“The Revelation of Jesus Christ, which God gave Him to show His servants—things which must shortly take place. And He sent and signified it by His angel to His servant John” (Rev 1:1)
The Greek word for “revelation,” in Revelation, literally means to uncover or unveil something previously hidden; it can be translated “appearing.” Revelation is an important way we receive knowledge of the divine. For Christians, our faith is founded upon Christ’s revelation in the Scriptures (Lk 24:27; Jn 5:39, 46). So our very gospel of salvation hangs upon divine revelation (Gal 1:11f). Even our hope, in Christ’s future return, is called “revelation,” expressing the idea of Christ’s “appearing” (1 Cor 1:7; 2 Thess 1:7; 1 Pet 1:13).
Despite its importance as a concept, the word “revelation” itself only occurs once in the entire book of Revelation. Revelation 1:1 says “The Revelation of Jesus Christ…”
At the core, biblical revelation has to do with knowing the truth and the source of it. Sadly, many people today prefer the lie over the truth. Continue reading
Praise be to the Lord our God, who is the King of kings and Lord of lords.
For most of us living in the western world and even in the increasingly secularized parts of the world in Asia, we have this thinking that there is no one above us. So we do not know what it is like to have someone be our ruler. Even in the UK there is a queen, but people treat her as a representation of the country rather than someone to whom they swear allegiance. Those who do become part of the nation may make an oath, but the majority of the time, such swearing is not taken too seriously after receiving citizenship. Most do what is right in their own eyes (cf. Judg 21:25) and at most conform to the law to avoid getting penalized or expelled. Aside from the minimal conformity, few would live life revolving around an individual in power.
When we apply this to our faith, it is a revelation. On closer examination, we may discover that there is a discrepancy between what we believe and how we live. Continue reading
I’ve been going to church pretty much every week ever since I was a baby. Naturally, attending Sabbath services was and still is a very regular part of my life. Sometimes I find it odd when people ask me what my plans are for the weekend, because for me, 50% of it is always the same thing. “Well on Saturday I’ll be at church most of the day, as per yooj, and on Sunday…I’m not really sure yet.”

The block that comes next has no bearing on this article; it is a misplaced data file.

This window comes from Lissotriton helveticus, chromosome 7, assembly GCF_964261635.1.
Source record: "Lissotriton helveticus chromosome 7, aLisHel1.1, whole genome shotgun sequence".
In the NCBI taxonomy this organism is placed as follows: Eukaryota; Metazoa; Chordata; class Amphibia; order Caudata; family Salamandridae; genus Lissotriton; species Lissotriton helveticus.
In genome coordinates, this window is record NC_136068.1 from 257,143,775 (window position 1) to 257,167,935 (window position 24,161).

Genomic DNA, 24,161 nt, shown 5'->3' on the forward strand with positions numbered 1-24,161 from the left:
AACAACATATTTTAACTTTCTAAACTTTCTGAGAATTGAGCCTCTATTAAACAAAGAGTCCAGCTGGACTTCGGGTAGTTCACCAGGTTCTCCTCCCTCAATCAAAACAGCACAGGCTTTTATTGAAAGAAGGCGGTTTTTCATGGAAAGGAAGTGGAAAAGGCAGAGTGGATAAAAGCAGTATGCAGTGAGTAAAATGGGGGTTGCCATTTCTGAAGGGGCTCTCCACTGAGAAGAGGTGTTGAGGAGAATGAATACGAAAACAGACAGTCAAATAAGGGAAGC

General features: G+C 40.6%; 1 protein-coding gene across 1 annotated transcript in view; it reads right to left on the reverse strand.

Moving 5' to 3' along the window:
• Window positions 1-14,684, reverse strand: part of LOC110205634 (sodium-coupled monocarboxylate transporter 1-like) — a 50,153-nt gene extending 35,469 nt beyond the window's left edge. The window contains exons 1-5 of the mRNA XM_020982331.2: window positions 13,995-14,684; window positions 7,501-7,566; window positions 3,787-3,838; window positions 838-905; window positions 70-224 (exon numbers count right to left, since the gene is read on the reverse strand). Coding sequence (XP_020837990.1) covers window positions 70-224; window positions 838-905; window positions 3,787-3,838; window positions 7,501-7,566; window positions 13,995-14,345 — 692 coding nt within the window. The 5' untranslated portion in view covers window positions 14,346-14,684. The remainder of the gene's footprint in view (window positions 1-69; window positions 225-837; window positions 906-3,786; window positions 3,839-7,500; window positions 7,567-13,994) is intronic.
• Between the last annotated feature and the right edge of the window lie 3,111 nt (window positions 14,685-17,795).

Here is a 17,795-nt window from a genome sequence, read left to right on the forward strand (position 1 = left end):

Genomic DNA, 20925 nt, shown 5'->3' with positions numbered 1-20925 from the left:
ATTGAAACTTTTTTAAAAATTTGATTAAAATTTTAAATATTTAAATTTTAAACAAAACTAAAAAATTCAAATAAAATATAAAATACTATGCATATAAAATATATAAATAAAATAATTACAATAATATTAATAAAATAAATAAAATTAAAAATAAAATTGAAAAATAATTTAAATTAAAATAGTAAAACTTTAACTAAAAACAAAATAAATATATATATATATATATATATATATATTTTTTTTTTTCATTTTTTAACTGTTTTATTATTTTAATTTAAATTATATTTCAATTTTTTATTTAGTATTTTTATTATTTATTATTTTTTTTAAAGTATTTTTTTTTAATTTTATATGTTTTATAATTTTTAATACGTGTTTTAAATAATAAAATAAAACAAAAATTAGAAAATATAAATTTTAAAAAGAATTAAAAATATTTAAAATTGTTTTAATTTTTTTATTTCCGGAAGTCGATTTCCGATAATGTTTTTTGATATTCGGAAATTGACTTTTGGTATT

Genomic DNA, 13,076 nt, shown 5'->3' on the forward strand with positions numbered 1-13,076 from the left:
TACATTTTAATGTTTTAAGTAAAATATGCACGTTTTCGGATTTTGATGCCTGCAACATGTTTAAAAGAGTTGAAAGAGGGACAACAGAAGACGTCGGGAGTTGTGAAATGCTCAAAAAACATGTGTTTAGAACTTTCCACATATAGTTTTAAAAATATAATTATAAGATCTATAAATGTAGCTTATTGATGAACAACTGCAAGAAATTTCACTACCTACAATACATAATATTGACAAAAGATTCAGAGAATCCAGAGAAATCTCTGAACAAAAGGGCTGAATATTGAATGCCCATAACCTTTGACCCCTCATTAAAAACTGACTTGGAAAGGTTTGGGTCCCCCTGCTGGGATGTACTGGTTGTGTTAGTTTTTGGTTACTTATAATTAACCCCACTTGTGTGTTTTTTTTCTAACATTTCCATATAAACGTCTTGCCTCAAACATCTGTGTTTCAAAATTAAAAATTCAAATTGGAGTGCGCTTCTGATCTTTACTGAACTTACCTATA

Whenever something becomes routine and repetitive, it can start to feel ritualistic, and at times even meaningless. Church is no exception. I, and perhaps many others, often feel that I go to church simply because it’s just what I do, and I’ve always been taught that I should. Even when it feels like a drag, I still go almost purely out of obligation stemming from either myself, or from responsibilities I have at church.
When this happens, it’s natural (and good) for us to re-evaluate Continue reading
The title of this post may seem peculiar because we hardly think of Nineveh, a metropolitan city of Assyria, being full of faith. They worshipped foreign gods, did not believe in God, and were so wicked that their wickedness came up before God (Jon 1:2)! Even the king of Nineveh himself admitted that the people were evil and that violence was in their hands (Jon 3:8b). How could such a city, great as it was, have faith in God?
“[Jonah] cried out and said, ‘Yet forty days, and Nineveh shall be overthrown!’ “ (Jon 3:4)
Perhaps there was more to God’s message. But all we see recorded is that Jonah basically proclaimed that Nineveh was doomed; that they were condemned already. If we were to hear such a message today, how would we respond? Continue reading
“Then Jesus spoke to them again, saying, ‘I am the light of the world. He who follows Me shall not walk in darkness, but have the light of life.’ ” (Jn 8:12)
Light represents goodness, purity, holiness, and truth. Darkness represents sin, evil, and Satan. As the light of the world, Jesus brings light to mankind. When we follow Jesus Christ, the light of the world, we can avoid walking blindly and falling into sin. Confession of our sins restores our fellowship with God. Walking in the light is the key to having fellowship with God and experiencing intimacy with Him.
Practically speaking, what does it mean to “walk in the light” and not “in darkness”? Continue reading